Education

Education expert: Setting rules can keep twirling toys from spinning out of control

Posted May 16
Updated May 17

— Fidget spinners have been around for years, but it wasn't until this spring that the tiny twirling gadgets exploded in popularity.

Now, they're everywhere, with adults and students alike getting in on the craze.

"They're basically little things you can hold in your hands and spin," fidget spinner collector Finn Wallingford says.

Finn got his first spinner a few months ago, and now he and his sister, Jordan, are collectors.

"I did have two, but I have one right now," Finn said. "It was stolen by someone in my class."

And therein lies the rub on the latest craze. Some parents are now getting notes from frustrated teachers who say the toys are no longer allowed in their classrooms.

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The Triangle's biggest school systems haven't yet developed any policies about them, but Finn's mom said she could understand why teachers wouldn't want to see them.

"Suddenly, it's not about you quietly spinning. It's you checking out what your neighbor is doing," Tracy Wallingford said.

Education consultant Kim Hughes said the spinners and their cousins, fidget cubes, have been around for "a really long time."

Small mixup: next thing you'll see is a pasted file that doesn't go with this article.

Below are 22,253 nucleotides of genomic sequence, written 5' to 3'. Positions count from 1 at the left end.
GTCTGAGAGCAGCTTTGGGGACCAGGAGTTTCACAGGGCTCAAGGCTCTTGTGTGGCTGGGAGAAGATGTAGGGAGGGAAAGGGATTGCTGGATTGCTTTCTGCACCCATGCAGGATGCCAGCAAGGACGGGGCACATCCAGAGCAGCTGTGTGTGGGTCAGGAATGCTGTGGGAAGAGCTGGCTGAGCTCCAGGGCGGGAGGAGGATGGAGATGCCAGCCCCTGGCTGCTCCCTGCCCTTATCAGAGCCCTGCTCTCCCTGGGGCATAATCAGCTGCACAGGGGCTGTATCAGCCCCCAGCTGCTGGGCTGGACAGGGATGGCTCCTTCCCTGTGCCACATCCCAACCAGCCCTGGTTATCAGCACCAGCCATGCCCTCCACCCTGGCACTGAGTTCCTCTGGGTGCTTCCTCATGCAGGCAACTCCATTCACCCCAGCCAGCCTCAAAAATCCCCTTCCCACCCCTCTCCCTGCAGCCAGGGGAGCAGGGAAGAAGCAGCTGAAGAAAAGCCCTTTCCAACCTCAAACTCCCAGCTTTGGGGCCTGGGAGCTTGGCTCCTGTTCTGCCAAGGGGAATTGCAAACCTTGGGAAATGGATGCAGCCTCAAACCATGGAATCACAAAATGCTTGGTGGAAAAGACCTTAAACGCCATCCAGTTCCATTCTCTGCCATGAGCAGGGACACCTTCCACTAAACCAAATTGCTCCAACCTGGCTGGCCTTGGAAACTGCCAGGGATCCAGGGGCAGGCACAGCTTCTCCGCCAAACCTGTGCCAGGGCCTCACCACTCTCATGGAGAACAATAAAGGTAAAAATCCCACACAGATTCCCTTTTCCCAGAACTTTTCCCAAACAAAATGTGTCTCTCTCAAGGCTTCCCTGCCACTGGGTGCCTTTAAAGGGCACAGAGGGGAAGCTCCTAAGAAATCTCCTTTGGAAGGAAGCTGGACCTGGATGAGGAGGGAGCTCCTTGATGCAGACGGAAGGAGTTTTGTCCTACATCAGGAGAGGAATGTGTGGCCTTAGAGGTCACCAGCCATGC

Hughes has been teaching for decades, and now she coaches teachers, parents and students.

She says she believes gadgets such as the spinners or cubes can help people focus.

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There isn't any research specifically looking at whether the spinners help people who suffer with symptoms of Attention Deficit Hyperactivity Disorder, but Hughes says she believes they help.

"Their brains are wired a little bit differently. Allowing them to get up and move is really helpful in getting them to engage the thinking part of their brain at the highest level," Hughes said.

Hughes recommends that teachers and parents set up and enforce time limits for spinning.

"It's a teaching opportunity, to be able to say to educators and parents, there's a time and a place for this," Hughes said.

Jordan Wallingford agrees.

"Sometimes they help you focus because you need something to do with your hands so you can listen," she said. "Sometimes they're a distraction because you don't focus on what the teacher is saying. You just go, 'Look at my spinner!'"

Hughes also suggests that parents look into other ways to engage their children. She says it's important to reduce their screen time and get them outside pretending and playing.

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